Qantas chairman Richard Goyder under pressure to quit

Pressure is mounting on Richard Goyder before his scheduled appearance at a make-or-break Senate hearing that could decide the embattled Qantas chairman’s future.

The Qantas, AFL and Woodside chairman is facing calls from union officials to resign from his position with the airline, and pave the way for a new direction and new leadership.

Michael Kaine, national secretary of the Transport Workers Union, on Sunday called for the board to be spilled and Qantas to strip former CEO Alan Joyce of his $24 million bonus after the company was found to have illegally sacked 1700 employees by the High Court.

“The Joyce regime has been toppled, but the airline cannot achieve the reset necessary for its survival under the same board that presided over the largest case of illegal sackings in Australian corporate history,” Kaine said.

“Richard Goyder cannot make it through another day as chair.”

Goyder will appear before a bipartisan committee on September 26 and is likely to face questions about the government’s decision to block Qatar Airways request for increased capacity, plus other controversies plaguing the flying kangaroo.

Mark Humphery-Jenner, a corporate governance expert and associate professor of finance at the University of NSW, said the hearing could decide Goyder’s future as chairman.

“If there’s something negative that comes out, if he puts his foot in it and there’s more issues about the trade unions that come out, or if he discloses something we don’t know in relation to the flight cancellations, it could absolutely make things worse,” Humphery-Jenner said.

“It could also undermine Qantas’s public image, which will further feed into customers potentially … [moving] from Qantas and going to Virgin, which covers many of the same routes.”

Rising pressure

Steve Purvinas, national secretary of the Australian Licensed Aircraft Engineers Association (ALAEA), sent a letter to Goyder and new Qantas CEO Vanessa Hudson taking aim at the airline’s decision to engage consultants to review business practices.

“The direction of Qantas must change. If the Qantas board of directors do not understand the problems there must be boardroom change,” read the letter, first reported in The Daily Telegraph.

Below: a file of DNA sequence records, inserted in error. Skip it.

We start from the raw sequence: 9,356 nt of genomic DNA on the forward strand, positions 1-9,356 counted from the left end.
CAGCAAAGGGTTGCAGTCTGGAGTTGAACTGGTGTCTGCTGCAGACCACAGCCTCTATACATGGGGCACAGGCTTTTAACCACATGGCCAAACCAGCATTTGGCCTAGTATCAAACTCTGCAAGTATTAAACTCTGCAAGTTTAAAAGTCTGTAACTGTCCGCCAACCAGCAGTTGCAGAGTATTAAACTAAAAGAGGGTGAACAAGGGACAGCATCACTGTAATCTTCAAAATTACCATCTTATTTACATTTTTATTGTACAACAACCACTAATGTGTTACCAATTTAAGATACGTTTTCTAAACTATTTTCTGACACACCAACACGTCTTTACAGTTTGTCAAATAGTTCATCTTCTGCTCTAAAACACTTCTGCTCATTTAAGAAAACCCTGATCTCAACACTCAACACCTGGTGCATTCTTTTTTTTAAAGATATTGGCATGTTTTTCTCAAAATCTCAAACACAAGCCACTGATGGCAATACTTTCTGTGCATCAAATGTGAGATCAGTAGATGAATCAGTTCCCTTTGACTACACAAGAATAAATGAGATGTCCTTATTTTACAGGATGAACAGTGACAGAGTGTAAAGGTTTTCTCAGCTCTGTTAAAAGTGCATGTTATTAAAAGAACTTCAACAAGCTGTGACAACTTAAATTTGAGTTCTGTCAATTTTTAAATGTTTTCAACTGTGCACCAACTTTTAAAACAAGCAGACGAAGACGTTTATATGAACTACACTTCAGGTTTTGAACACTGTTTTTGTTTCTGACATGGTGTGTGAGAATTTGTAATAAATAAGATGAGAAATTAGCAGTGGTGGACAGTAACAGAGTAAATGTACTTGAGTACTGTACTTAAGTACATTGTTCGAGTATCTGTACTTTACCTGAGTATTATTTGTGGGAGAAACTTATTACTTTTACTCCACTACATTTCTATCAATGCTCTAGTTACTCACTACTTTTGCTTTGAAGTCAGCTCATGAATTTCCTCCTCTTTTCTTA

“If Qantas engages Boston Consulting Group, we call on you to resign your position as Qantas chairman without delay.”

Purvinas and the ALAEA were contacted for comment.

It isn’t just unions and industry bodies taking aim at Goyder, with an ongoing Australian Competition and Consumer Commission (ACCC) investigation into the company selling tickets to cancelled flights, and the dwindling public perception of the Qantas brand hanging over the chairman.


Qantas faces pressure from unions, the public, media and Australia’s consumer watchdog. Photo: Getty

Humphery-Jenner said while the board doesn’t control operations at the airline, it is “supposed to have safeguards, processes and mechanisms in place to deter bad behaviour”.

“It continues to build up and presents a narrative that the board is perhaps not as active as they need to be,” he said.

“The board has sought very short-term profit at the expense of medium-term profit.”

Former CEO Alan Joyce quickly exited the company early after his disastrous appearance at a Senate hearing, where he was grilled over the price of airfares, COVID-19 flight credits and claims the company is being protected by the government.

Qantas’s future

Any hope of Hudson escaping attention while Goyder and Joyce take the heat is unlikely without a new board, and Kaine said all eyes will be on her and how she responds to the High Court’s verdict.

“Illegally sacked workers are owed an apology and an end to Qantas’ attempts to delay paying compensation and penalties,” he said.

“Hudson must reverse the destructive business model at Qantas that has exploited or attempted to manufacture loopholes to axe and outsource essential workers to 38 different entities.”

CEO Vanessa Hudson has been left to clean up Alan Joyce’s mess. Photo: AAP

Despite Hudson being employed by the company since 1994, Humphrey-Jenner said if Goyder walks away from the board it will make it easier for her to manage public perceptions and have a clean slate.

“Realistically, the Qantas board is very likely to remain in place until the next general meeting,” he said.

“It is very unlikely the board or the chair would resign unless something particularly egregious comes up or there is overwhelming pressure from the government.”

The next Qantas general meeting will be held in early November.

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